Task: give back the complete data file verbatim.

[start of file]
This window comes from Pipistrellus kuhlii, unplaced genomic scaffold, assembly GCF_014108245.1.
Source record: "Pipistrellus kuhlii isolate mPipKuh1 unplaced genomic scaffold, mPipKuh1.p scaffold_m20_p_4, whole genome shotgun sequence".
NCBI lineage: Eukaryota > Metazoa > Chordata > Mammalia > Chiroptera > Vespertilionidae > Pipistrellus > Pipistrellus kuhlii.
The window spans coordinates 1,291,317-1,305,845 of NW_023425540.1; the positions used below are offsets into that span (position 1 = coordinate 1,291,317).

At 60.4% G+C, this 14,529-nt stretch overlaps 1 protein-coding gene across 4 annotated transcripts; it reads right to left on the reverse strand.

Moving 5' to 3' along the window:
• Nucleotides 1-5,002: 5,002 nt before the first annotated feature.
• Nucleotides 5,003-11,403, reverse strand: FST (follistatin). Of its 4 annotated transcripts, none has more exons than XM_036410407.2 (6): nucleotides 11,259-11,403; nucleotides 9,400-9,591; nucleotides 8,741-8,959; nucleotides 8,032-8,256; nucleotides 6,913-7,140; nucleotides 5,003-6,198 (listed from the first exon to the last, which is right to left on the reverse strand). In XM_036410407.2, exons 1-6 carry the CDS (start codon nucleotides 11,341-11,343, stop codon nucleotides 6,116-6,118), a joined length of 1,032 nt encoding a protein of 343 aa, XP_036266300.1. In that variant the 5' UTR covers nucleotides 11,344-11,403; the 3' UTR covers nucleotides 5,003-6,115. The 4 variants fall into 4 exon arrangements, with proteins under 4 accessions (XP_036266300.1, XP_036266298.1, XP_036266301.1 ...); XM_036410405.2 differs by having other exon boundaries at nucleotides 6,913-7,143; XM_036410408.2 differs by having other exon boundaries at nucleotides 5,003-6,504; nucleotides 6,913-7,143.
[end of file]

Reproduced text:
This window comes from Pipistrellus kuhlii, unplaced genomic scaffold, assembly GCF_014108245.1.
Source record: "Pipistrellus kuhlii isolate mPipKuh1 unplaced genomic scaffold, mPipKuh1.p scaffold_m20_p_4, whole genome shotgun sequence".
NCBI lineage: Eukaryota > Metazoa > Chordata > Mammalia > Chiroptera > Vespertilionidae > Pipistrellus > Pipistrellus kuhlii.
The window spans coordinates 1,291,317-1,305,845 of NW_023425540.1; the positions used below are offsets into that span (position 1 = coordinate 1,291,317).

At 60.4% G+C, this 14,529-nt stretch overlaps 1 protein-coding gene across 4 annotated transcripts; it reads right to left on the reverse strand.

Moving 5' to 3' along the window:
• Nucleotides 1-5,002: 5,002 nt before the first annotated feature.
• Nucleotides 5,003-11,403, reverse strand: FST (follistatin). Of its 4 annotated transcripts, none has more exons than XM_036410407.2 (6): nucleotides 11,259-11,403; nucleotides 9,400-9,591; nucleotides 8,741-8,959; nucleotides 8,032-8,256; nucleotides 6,913-7,140; nucleotides 5,003-6,198 (listed from the first exon to the last, which is right to left on the reverse strand). In XM_036410407.2, exons 1-6 carry the CDS (start codon nucleotides 11,341-11,343, stop codon nucleotides 6,116-6,118), a joined length of 1,032 nt encoding a protein of 343 aa, XP_036266300.1. In that variant the 5' UTR covers nucleotides 11,344-11,403; the 3' UTR covers nucleotides 5,003-6,115. The 4 variants fall into 4 exon arrangements, with proteins under 4 accessions (XP_036266300.1, XP_036266298.1, XP_036266301.1 ...); XM_036410405.2 differs by having other exon boundaries at nucleotides 6,913-7,143; XM_036410408.2 differs by having other exon boundaries at nucleotides 5,003-6,504; nucleotides 6,913-7,143.